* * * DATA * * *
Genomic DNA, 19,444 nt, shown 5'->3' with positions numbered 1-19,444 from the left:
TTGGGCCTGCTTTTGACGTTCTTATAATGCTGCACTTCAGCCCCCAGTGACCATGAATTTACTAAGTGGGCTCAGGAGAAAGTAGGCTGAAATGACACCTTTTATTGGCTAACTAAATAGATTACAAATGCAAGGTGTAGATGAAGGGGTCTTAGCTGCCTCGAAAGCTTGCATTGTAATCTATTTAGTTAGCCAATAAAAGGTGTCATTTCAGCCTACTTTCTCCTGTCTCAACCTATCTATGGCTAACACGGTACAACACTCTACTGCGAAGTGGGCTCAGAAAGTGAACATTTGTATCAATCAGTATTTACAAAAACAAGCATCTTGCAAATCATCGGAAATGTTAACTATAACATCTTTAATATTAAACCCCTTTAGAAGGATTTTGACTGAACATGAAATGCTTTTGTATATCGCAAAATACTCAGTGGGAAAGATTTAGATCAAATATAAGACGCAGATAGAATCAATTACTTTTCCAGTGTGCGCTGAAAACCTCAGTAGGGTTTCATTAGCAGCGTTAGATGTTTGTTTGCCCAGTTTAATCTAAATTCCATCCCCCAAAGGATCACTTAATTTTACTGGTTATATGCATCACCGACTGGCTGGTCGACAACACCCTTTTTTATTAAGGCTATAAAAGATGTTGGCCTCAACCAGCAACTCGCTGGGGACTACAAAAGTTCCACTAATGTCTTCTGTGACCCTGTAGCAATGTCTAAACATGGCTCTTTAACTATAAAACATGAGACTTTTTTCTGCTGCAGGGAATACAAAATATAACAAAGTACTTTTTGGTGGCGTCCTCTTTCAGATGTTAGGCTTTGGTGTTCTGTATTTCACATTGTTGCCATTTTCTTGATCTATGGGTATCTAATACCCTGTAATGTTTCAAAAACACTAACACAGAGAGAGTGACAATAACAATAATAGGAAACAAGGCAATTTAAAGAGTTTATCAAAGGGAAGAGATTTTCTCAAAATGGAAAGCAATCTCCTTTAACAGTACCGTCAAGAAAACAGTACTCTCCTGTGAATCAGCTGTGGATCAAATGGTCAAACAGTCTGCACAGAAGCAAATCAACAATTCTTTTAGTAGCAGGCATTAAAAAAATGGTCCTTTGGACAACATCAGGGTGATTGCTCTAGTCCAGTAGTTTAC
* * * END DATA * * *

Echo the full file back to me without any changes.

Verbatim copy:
Genomic DNA, 19,444 nt, shown 5'->3' with positions numbered 1-19,444 from the left:
TTGGGCCTGCTTTTGACGTTCTTATAATGCTGCACTTCAGCCCCCAGTGACCATGAATTTACTAAGTGGGCTCAGGAGAAAGTAGGCTGAAATGACACCTTTTATTGGCTAACTAAATAGATTACAAATGCAAGGTGTAGATGAAGGGGTCTTAGCTGCCTCGAAAGCTTGCATTGTAATCTATTTAGTTAGCCAATAAAAGGTGTCATTTCAGCCTACTTTCTCCTGTCTCAACCTATCTATGGCTAACACGGTACAACACTCTACTGCGAAGTGGGCTCAGAAAGTGAACATTTGTATCAATCAGTATTTACAAAAACAAGCATCTTGCAAATCATCGGAAATGTTAACTATAACATCTTTAATATTAAACCCCTTTAGAAGGATTTTGACTGAACATGAAATGCTTTTGTATATCGCAAAATACTCAGTGGGAAAGATTTAGATCAAATATAAGACGCAGATAGAATCAATTACTTTTCCAGTGTGCGCTGAAAACCTCAGTAGGGTTTCATTAGCAGCGTTAGATGTTTGTTTGCCCAGTTTAATCTAAATTCCATCCCCCAAAGGATCACTTAATTTTACTGGTTATATGCATCACCGACTGGCTGGTCGACAACACCCTTTTTTATTAAGGCTATAAAAGATGTTGGCCTCAACCAGCAACTCGCTGGGGACTACAAAAGTTCCACTAATGTCTTCTGTGACCCTGTAGCAATGTCTAAACATGGCTCTTTAACTATAAAACATGAGACTTTTTTCTGCTGCAGGGAATACAAAATATAACAAAGTACTTTTTGGTGGCGTCCTCTTTCAGATGTTAGGCTTTGGTGTTCTGTATTTCACATTGTTGCCATTTTCTTGATCTATGGGTATCTAATACCCTGTAATGTTTCAAAAACACTAACACAGAGAGAGTGACAATAACAATAATAGGAAACAAGGCAATTTAAAGAGTTTATCAAAGGGAAGAGATTTTCTCAAAATGGAAAGCAATCTCCTTTAACAGTACCGTCAAGAAAACAGTACTCTCCTGTGAATCAGCTGTGGATCAAATGGTCAAACAGTCTGCACAGAAGCAAATCAACAATTCTTTTAGTAGCAGGCATTAAAAAAATGGTCCTTTGGACAACATCAGGGTGATTGCTCTAGTCCAGTAGTTTAC